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Does any one use Dyna beads? Do they actually work? Or is it worth after mounting my new tires, just to take them to the shop and have them balanced ?
 

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You imply that you mount your own tires. Next step is to pick up one of the multitude of balance machines and a rear wheel adapter. Three sets of tires and you will pay for it. Then you can do your buddies too. Email me and I can send you some photos of equipment.
snipesb(at)cnw.com
 

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I've not balanced my motorcycle tyres front or rear for the last 120,000 miles or so over three bikes and countless tyres of all makes.

Pr2's on my RT, work fine, no vibes, teeth intact. YMMV of course.
\v/
 

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I have the Dyna Beads in my current set of tires. I have no vibration at any speed, but I don't know how they will be when the tires get a lot of miles on them, i.e. , uneven wear.
The instructions say you can put them in through the Schrader valve opening, with the valve removed, but that ain't happening. You have to put them in when the tire is installed before you seal the bead.
I will post some photos when the tires get about 8-10k miles on them.

Mick
 

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Zardoz said:
What was that? I get no matches to those search strings...
I guess they don't last. Did Dyna Beads and tire balance.
I hate these here computer thingy s. :(
 

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The only reason the beads aren't in my RT tires is because I have installed new tires yet. I do my own tire changes and have used Dyna Beads on last 4 sets. Last was a Honda PC800, they have an inherent wobble which mine also had when I bought it with semi worn tires, I mounted front and rear new tires with beads and now smooth as silk, I sold the bike to my friend and neighbor and after 2K miles still going great.

Instead of instaling through the stem with new tires I just pour in after one side of tire is on rim them carefully spoon on second side and air up. Through my experiance with beads I'll never go back to weights.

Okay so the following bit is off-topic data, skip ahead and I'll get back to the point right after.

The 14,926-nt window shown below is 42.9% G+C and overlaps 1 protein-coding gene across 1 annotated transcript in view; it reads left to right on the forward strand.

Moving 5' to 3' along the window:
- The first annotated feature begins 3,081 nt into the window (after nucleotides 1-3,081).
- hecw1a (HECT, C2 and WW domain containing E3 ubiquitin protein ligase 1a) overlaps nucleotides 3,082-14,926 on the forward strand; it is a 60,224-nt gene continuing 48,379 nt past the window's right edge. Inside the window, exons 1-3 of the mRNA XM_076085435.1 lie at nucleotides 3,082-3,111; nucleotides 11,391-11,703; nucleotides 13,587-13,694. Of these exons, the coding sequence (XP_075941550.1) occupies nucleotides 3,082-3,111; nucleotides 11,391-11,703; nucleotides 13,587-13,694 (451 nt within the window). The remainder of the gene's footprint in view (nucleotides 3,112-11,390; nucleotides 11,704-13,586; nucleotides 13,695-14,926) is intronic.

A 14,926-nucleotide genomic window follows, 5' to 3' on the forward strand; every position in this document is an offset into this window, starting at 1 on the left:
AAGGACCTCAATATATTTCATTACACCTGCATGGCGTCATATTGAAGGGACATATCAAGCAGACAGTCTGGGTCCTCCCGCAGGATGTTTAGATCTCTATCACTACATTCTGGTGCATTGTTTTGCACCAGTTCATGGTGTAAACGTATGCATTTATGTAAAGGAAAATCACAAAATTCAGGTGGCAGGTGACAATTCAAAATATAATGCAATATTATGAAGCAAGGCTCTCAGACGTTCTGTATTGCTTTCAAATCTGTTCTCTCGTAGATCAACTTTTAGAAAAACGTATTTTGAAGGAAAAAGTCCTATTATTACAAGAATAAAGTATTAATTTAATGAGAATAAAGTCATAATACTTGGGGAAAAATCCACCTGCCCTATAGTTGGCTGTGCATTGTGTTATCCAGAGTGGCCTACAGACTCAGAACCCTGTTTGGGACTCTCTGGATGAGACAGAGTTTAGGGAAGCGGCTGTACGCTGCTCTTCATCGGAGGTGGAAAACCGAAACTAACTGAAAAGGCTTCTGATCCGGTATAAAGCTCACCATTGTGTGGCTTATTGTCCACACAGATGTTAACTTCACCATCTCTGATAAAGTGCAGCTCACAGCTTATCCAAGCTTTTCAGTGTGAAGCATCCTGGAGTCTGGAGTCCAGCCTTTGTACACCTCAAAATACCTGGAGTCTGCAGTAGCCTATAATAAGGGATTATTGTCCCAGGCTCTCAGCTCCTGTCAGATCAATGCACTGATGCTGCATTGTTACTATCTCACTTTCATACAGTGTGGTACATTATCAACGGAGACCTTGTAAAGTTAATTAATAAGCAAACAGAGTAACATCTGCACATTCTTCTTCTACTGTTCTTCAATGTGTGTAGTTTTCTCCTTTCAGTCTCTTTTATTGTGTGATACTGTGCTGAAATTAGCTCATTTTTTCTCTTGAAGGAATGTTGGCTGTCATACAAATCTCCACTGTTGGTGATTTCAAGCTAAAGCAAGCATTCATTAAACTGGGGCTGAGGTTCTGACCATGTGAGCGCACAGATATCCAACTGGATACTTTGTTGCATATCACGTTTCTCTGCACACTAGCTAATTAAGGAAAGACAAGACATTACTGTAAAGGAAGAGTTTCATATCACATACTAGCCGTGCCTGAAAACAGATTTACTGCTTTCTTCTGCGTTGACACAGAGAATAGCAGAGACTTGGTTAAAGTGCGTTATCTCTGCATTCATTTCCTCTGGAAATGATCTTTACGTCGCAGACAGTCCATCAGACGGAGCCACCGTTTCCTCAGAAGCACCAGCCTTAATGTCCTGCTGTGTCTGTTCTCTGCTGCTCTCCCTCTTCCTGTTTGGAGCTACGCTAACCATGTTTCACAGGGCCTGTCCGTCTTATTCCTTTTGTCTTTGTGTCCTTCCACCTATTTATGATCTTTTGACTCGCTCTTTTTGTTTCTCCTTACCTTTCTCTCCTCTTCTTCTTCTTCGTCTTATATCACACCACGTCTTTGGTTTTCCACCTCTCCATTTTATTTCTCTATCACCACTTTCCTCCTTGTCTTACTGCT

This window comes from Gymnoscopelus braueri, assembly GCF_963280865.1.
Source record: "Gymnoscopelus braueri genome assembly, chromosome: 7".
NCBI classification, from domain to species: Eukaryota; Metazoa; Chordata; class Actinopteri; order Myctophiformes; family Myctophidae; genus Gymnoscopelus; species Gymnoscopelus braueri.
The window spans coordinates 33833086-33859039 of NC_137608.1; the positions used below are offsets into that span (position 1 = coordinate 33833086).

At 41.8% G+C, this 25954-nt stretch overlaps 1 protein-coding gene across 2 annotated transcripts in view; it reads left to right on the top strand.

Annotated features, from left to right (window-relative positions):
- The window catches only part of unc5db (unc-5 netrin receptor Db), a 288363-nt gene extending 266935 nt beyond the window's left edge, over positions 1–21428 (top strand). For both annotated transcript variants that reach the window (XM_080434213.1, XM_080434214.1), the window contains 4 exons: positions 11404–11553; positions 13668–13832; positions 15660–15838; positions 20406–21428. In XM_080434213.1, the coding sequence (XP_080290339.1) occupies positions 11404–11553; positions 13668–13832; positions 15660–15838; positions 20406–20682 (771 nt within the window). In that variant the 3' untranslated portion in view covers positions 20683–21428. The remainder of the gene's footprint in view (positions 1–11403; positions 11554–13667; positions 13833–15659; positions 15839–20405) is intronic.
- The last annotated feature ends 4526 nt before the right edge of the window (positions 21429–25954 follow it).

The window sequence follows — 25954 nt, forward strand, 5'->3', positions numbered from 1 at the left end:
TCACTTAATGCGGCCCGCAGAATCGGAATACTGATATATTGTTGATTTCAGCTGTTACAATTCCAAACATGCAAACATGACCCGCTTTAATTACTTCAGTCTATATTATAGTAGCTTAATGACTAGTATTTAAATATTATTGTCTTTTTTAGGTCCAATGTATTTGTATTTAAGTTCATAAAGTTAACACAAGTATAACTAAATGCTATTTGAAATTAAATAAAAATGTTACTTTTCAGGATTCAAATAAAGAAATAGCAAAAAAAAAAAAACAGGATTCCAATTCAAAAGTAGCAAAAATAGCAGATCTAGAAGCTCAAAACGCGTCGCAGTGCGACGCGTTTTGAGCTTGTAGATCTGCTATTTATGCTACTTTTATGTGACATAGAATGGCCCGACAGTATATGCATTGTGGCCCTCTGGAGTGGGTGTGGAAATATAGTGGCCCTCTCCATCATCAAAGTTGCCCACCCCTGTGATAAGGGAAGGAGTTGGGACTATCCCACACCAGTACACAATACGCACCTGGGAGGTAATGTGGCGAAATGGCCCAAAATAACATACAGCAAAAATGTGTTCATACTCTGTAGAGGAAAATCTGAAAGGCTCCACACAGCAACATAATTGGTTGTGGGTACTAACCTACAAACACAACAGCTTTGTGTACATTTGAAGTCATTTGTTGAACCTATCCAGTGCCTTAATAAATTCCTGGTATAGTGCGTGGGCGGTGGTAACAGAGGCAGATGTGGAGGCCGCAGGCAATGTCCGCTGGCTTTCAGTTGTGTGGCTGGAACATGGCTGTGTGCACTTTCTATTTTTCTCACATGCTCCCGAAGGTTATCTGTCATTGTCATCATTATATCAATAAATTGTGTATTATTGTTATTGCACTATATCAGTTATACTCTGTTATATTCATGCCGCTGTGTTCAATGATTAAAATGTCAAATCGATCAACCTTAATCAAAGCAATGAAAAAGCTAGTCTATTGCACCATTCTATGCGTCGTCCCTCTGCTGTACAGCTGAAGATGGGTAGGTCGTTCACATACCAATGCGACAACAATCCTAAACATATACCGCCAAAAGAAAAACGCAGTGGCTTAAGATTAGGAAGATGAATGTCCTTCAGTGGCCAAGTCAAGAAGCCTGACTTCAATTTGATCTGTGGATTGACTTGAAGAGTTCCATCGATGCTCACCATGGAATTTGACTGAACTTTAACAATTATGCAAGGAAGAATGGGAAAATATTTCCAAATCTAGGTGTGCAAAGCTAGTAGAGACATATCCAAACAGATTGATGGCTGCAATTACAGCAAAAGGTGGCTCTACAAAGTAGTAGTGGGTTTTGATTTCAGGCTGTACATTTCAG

I have used a liquid product called Ride On in an 89 Goldwing back in 06, I did a 6500 mile X country on new tires with Ride On, That bike also had a wooble when bought and disapeared with new tires and the liquid, on return after 6500 miles the tires still looked near new with very little noticable ware, I was impressed but that stuff is about $25 per set of tires compaired to about $9 for the beads.
 

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I'm as big a skeptic as any on this forum, switched to them a couple thousand miles ago and they are at least as good as conventional balancing. Can't attest to whether they result in longer tire wear yet, as this is my first set of tires with them. Definitely cheaper than paying for balancing at a dealership, and the result is the same as far as "smoothness" and no vibration, so I'd recommend them.
 

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I use them on my RT, easy to get through the valve stem, I have them in all 3 bikes, not sure why they work, But great for me up to 130
 

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mwood7800 said:
I use them on my RT, easy to get through the valve stem, I have them in all 3 bikes, not sure why they work, But great for me up to 130